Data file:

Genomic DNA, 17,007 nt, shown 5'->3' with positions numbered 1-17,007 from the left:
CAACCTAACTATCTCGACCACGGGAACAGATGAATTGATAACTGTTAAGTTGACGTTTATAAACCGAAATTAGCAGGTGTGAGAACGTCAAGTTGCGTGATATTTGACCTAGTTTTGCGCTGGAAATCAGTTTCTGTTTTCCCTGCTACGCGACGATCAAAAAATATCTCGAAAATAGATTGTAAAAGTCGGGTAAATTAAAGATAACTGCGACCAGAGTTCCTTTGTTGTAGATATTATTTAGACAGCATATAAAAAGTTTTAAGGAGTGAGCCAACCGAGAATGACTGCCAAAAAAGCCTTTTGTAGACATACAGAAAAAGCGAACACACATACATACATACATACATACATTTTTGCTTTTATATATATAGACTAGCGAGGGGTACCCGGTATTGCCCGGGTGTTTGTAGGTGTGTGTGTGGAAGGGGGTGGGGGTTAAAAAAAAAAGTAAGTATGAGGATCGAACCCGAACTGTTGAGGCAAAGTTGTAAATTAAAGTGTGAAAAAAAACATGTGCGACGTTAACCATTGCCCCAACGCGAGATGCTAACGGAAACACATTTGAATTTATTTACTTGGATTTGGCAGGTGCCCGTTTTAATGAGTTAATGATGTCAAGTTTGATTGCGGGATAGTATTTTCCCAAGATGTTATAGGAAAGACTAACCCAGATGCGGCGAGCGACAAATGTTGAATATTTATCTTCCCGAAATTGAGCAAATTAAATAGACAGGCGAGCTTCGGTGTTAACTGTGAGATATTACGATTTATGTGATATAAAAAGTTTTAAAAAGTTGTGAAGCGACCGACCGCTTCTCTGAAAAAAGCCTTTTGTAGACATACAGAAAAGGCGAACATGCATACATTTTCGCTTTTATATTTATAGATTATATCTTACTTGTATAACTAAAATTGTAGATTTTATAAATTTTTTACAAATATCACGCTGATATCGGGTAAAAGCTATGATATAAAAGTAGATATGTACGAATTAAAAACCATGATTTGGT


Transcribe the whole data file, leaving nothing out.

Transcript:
Genomic DNA, 17,007 nt, shown 5'->3' with positions numbered 1-17,007 from the left:
CAACCTAACTATCTCGACCACGGGAACAGATGAATTGATAACTGTTAAGTTGACGTTTATAAACCGAAATTAGCAGGTGTGAGAACGTCAAGTTGCGTGATATTTGACCTAGTTTTGCGCTGGAAATCAGTTTCTGTTTTCCCTGCTACGCGACGATCAAAAAATATCTCGAAAATAGATTGTAAAAGTCGGGTAAATTAAAGATAACTGCGACCAGAGTTCCTTTGTTGTAGATATTATTTAGACAGCATATAAAAAGTTTTAAGGAGTGAGCCAACCGAGAATGACTGCCAAAAAAGCCTTTTGTAGACATACAGAAAAAGCGAACACACATACATACATACATACATACATTTTTGCTTTTATATATATAGACTAGCGAGGGGTACCCGGTATTGCCCGGGTGTTTGTAGGTGTGTGTGTGGAAGGGGGTGGGGGTTAAAAAAAAAAGTAAGTATGAGGATCGAACCCGAACTGTTGAGGCAAAGTTGTAAATTAAAGTGTGAAAAAAAACATGTGCGACGTTAACCATTGCCCCAACGCGAGATGCTAACGGAAACACATTTGAATTTATTTACTTGGATTTGGCAGGTGCCCGTTTTAATGAGTTAATGATGTCAAGTTTGATTGCGGGATAGTATTTTCCCAAGATGTTATAGGAAAGACTAACCCAGATGCGGCGAGCGACAAATGTTGAATATTTATCTTCCCGAAATTGAGCAAATTAAATAGACAGGCGAGCTTCGGTGTTAACTGTGAGATATTACGATTTATGTGATATAAAAAGTTTTAAAAAGTTGTGAAGCGACCGACCGCTTCTCTGAAAAAAGCCTTTTGTAGACATACAGAAAAGGCGAACATGCATACATTTTCGCTTTTATATTTATAGATTATATCTTACTTGTATAACTAAAATTGTAGATTTTATAAATTTTTTACAAATATCACGCTGATATCGGGTAAAAGCTATGATATAAAAGTAGATATGTACGAATTAAAAACCATGATTTGGT